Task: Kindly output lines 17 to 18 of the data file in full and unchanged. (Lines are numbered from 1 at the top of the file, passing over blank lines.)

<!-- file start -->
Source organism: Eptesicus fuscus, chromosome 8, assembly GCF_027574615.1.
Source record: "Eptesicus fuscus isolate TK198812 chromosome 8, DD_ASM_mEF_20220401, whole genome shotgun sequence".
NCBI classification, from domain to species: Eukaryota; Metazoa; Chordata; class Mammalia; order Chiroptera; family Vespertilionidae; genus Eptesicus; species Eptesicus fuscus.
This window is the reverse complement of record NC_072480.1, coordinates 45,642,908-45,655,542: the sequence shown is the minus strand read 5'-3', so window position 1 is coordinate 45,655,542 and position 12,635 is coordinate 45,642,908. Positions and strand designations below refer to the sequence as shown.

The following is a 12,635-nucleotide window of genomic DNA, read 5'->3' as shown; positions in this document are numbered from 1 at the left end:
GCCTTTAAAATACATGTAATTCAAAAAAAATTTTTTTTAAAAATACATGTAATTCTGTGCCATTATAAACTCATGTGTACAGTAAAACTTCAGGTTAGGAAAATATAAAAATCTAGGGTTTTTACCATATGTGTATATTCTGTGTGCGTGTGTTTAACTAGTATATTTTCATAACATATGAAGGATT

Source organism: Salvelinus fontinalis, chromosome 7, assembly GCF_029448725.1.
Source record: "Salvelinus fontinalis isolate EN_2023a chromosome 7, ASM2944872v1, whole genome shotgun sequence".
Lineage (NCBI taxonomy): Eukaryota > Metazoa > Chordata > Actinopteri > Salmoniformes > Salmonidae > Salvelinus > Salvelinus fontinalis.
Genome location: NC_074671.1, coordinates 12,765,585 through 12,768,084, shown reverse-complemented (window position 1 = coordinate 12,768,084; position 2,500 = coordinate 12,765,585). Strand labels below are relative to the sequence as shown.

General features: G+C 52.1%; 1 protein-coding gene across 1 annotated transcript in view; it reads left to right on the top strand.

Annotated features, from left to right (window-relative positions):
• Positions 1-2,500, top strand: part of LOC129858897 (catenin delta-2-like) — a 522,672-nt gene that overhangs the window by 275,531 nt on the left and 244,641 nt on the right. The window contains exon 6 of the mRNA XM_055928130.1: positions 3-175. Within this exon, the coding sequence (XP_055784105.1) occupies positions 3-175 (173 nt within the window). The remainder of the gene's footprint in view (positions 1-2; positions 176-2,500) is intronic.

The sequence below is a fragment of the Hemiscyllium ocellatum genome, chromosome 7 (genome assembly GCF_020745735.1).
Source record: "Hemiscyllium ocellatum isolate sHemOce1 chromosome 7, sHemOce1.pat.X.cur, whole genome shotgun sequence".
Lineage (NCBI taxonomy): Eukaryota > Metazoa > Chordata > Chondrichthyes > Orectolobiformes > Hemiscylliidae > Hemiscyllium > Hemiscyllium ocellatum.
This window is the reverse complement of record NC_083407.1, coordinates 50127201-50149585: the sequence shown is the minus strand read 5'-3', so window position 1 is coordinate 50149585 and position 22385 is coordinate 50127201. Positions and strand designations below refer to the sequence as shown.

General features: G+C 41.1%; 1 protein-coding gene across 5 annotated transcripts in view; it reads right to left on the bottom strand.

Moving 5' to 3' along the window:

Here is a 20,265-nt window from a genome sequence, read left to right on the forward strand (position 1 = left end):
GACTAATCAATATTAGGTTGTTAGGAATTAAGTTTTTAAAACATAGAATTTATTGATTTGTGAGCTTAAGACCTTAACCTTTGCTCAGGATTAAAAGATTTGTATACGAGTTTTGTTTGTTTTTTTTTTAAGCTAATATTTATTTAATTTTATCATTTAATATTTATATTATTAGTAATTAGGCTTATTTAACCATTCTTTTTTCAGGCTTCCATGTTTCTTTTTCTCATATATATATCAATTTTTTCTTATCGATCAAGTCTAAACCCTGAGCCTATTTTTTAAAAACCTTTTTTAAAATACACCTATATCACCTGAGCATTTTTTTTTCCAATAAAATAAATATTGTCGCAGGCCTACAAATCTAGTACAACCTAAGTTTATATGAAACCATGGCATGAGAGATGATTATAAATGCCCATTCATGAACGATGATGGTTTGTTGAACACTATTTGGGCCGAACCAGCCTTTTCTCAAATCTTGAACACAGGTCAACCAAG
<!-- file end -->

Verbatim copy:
This window is the reverse complement of record NC_083407.1, coordinates 50127201-50149585: the sequence shown is the minus strand read 5'-3', so window position 1 is coordinate 50149585 and position 22385 is coordinate 50127201. Positions and strand designations below refer to the sequence as shown.

General features: G+C 41.1%; 1 protein-coding gene across 5 annotated transcripts in view; it reads right to left on the bottom strand.